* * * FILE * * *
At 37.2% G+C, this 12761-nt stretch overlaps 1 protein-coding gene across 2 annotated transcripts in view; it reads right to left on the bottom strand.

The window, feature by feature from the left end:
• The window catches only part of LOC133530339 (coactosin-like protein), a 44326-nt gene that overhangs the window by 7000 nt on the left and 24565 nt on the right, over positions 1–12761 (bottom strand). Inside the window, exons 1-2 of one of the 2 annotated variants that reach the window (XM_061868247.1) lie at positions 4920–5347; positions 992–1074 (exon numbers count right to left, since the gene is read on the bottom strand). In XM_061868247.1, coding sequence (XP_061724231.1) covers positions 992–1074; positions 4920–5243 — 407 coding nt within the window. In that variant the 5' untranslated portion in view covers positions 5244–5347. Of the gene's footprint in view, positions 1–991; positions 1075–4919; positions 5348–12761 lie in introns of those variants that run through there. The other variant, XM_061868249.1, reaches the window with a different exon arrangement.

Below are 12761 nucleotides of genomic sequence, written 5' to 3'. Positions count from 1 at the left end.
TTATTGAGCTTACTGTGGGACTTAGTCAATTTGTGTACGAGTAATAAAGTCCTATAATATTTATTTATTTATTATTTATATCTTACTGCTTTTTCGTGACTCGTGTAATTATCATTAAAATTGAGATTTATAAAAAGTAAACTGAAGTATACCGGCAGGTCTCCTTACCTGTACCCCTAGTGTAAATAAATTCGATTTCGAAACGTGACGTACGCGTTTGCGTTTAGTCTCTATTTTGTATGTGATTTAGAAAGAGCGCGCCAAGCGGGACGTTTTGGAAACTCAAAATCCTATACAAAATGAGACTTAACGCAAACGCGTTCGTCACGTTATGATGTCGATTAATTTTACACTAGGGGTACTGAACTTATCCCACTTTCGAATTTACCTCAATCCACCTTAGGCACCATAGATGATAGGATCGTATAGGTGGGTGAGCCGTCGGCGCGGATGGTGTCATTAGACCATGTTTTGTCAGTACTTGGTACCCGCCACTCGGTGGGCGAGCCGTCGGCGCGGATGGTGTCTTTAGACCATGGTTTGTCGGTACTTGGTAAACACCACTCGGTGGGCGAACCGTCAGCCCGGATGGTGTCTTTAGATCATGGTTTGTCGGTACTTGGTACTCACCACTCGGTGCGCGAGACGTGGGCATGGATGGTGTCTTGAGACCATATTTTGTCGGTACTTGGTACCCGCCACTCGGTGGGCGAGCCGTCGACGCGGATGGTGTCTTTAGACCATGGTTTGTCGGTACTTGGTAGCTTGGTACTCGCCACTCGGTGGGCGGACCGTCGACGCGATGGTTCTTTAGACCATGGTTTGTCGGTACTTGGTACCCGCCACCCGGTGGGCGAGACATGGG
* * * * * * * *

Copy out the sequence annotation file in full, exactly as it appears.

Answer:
At 37.2% G+C, this 12761-nt stretch overlaps 1 protein-coding gene across 2 annotated transcripts in view; it reads right to left on the bottom strand.

The window, feature by feature from the left end:
• The window catches only part of LOC133530339 (coactosin-like protein), a 44326-nt gene that overhangs the window by 7000 nt on the left and 24565 nt on the right, over positions 1–12761 (bottom strand). Inside the window, exons 1-2 of one of the 2 annotated variants that reach the window (XM_061868247.1) lie at positions 4920–5347; positions 992–1074 (exon numbers count right to left, since the gene is read on the bottom strand). In XM_061868247.1, coding sequence (XP_061724231.1) covers positions 992–1074; positions 4920–5243 — 407 coding nt within the window. In that variant the 5' untranslated portion in view covers positions 5244–5347. Of the gene's footprint in view, positions 1–991; positions 1075–4919; positions 5348–12761 lie in introns of those variants that run through there. The other variant, XM_061868249.1, reaches the window with a different exon arrangement.

Below are 12761 nucleotides of genomic sequence, written 5' to 3'. Positions count from 1 at the left end.
TTATTGAGCTTACTGTGGGACTTAGTCAATTTGTGTACGAGTAATAAAGTCCTATAATATTTATTTATTTATTATTTATATCTTACTGCTTTTTCGTGACTCGTGTAATTATCATTAAAATTGAGATTTATAAAAAGTAAACTGAAGTATACCGGCAGGTCTCCTTACCTGTACCCCTAGTGTAAATAAATTCGATTTCGAAACGTGACGTACGCGTTTGCGTTTAGTCTCTATTTTGTATGTGATTTAGAAAGAGCGCGCCAAGCGGGACGTTTTGGAAACTCAAAATCCTATACAAAATGAGACTTAACGCAAACGCGTTCGTCACGTTATGATGTCGATTAATTTTACACTAGGGGTACTGAACTTATCCCACTTTCGAATTTACCTCAATCCACCTTAGGCACCATAGATGATAGGATCGTATAGGTGGGTGAGCCGTCGGCGCGGATGGTGTCATTAGACCATGTTTTGTCAGTACTTGGTACCCGCCACTCGGTGGGCGAGCCGTCGGCGCGGATGGTGTCTTTAGACCATGGTTTGTCGGTACTTGGTAAACACCACTCGGTGGGCGAACCGTCAGCCCGGATGGTGTCTTTAGATCATGGTTTGTCGGTACTTGGTACTCACCACTCGGTGCGCGAGACGTGGGCATGGATGGTGTCTTGAGACCATATTTTGTCGGTACTTGGTACCCGCCACTCGGTGGGCGAGCCGTCGACGCGGATGGTGTCTTTAGACCATGGTTTGTCGGTACTTGGTAGCTTGGTACTCGCCACTCGGTGGGCGGACCGTCGACGCGATGGTTCTTTAGACCATGGTTTGTCGGTACTTGGTACCCGCCACCCGGTGGGCGAGACATGGG